All in a day's work: Primary teachers 'performing' and 'caring'

Gillian Forrester

Research output: Contribution to journalArticlepeer-review


This article discusses the current nature of primary teachers' work, which is explored in terms of 'performing' and 'caring' activities. It considers how the education policies of successive Governments in the UK, particularly for England, have given rise to a 'performance culture' in primary schools which emphasises targets, testing and tables and is overly concerned with the monitoring and measurement of teachers' work. The article examines teachers' experiences of working in a more competitive and performance-driven environment particularly given that primary teaching is historically perceived as 'women's work' and linked with caring and mothering. The introduction of performance related pay and performance management in schools in England by the New Labour Government has made 'performing' activities more transparent while undermining, overshadowing and rendering invisible 'caring' activities in primary schools. The findings suggest that there appears to be a changing role for women teachers as the primary school culture shifts significantly from its association with the feminine qualities of nurturing towards a more masculine culture of management and performance. © 2005 Taylor & Francis Ltd.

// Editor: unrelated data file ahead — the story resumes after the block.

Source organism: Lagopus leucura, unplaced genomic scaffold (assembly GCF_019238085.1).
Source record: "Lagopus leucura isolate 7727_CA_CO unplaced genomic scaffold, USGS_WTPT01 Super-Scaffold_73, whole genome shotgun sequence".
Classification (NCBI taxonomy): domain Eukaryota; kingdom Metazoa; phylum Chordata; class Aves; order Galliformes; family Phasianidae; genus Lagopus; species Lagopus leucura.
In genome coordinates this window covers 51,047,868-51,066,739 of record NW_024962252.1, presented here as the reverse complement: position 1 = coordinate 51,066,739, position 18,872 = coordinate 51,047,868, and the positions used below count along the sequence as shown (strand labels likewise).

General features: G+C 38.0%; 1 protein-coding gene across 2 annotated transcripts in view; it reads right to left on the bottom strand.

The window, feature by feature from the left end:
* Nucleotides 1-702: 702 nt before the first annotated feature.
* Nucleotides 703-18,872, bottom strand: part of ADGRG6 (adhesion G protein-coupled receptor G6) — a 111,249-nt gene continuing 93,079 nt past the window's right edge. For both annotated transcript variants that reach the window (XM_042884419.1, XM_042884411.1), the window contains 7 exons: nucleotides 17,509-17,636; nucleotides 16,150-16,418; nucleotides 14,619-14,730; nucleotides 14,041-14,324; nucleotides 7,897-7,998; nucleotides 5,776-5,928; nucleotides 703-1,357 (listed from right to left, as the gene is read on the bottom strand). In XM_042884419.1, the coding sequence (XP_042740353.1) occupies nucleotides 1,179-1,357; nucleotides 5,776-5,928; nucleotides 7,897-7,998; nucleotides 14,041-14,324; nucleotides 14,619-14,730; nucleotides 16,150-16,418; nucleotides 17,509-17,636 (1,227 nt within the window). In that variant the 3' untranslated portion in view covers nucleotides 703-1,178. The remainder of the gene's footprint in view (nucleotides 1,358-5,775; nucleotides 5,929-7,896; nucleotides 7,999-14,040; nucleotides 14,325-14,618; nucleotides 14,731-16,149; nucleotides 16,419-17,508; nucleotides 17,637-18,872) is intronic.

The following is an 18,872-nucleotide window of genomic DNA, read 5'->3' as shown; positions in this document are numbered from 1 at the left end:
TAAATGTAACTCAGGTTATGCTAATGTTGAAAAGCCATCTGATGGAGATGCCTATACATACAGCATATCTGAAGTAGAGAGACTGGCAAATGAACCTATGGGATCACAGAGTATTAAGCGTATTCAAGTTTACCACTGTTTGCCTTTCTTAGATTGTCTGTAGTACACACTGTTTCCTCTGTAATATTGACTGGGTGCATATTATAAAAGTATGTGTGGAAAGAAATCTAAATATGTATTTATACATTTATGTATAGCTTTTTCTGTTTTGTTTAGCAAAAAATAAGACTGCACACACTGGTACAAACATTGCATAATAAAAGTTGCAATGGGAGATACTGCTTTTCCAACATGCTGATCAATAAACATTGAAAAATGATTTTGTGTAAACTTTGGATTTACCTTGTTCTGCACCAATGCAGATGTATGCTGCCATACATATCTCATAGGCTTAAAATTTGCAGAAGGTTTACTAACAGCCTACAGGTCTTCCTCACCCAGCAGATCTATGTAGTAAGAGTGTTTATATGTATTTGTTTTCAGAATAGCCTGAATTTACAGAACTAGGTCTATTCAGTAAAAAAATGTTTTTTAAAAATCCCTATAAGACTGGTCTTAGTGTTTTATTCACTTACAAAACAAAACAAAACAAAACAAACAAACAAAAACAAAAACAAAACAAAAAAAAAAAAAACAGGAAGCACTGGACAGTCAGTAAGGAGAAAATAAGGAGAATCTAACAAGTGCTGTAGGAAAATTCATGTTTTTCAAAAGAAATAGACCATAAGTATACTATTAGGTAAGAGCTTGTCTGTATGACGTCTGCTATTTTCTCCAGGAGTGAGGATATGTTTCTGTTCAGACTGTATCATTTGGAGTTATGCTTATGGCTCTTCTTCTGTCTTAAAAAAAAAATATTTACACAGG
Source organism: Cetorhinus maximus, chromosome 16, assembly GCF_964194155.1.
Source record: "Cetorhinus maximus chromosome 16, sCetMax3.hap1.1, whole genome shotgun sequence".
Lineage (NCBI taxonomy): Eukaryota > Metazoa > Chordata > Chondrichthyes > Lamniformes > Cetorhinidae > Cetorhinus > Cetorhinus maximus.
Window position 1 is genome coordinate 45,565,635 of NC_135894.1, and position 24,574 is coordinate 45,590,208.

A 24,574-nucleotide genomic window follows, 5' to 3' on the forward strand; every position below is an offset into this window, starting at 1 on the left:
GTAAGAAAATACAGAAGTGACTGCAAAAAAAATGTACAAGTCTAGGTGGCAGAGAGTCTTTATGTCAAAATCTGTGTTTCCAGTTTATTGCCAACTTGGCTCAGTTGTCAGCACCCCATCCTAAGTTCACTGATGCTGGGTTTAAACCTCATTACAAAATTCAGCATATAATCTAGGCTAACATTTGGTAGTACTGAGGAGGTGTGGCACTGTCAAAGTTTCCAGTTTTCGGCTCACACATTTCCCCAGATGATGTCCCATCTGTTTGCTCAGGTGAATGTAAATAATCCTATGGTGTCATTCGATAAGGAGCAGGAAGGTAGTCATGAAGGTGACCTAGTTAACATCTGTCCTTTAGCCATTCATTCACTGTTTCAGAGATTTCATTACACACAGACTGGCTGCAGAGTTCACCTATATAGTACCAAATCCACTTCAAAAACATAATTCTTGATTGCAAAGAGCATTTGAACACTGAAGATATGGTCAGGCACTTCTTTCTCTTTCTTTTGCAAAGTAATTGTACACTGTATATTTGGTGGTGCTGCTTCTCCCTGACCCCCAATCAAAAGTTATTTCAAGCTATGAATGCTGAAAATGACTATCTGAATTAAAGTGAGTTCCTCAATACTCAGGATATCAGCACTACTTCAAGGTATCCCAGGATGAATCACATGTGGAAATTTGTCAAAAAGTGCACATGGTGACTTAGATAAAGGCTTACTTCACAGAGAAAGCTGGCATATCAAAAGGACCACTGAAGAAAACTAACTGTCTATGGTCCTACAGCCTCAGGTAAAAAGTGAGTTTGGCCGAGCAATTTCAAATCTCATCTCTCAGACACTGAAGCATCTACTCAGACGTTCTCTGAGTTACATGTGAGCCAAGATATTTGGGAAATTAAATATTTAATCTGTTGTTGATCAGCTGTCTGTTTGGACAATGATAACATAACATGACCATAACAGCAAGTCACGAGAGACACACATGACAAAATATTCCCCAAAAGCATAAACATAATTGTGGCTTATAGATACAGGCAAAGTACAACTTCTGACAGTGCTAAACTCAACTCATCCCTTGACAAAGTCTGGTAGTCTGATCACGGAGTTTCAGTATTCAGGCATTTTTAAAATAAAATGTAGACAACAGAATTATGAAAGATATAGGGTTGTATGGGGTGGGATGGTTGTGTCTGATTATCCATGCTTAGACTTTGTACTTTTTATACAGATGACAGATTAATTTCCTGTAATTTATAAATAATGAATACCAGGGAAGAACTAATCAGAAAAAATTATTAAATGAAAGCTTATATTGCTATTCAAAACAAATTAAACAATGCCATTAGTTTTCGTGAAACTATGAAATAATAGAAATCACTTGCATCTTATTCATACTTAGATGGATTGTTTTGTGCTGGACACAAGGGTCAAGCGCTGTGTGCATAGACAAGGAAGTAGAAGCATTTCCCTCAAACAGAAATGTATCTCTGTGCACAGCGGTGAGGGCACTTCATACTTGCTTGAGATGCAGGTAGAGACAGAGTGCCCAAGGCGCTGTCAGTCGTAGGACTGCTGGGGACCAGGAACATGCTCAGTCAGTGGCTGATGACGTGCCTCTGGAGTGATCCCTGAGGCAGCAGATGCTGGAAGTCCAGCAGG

Original languageEnglish
Pages (from-to)271-287
Number of pages16
JournalGender and Education
Issue number3
Publication statusPublished - Aug 2005


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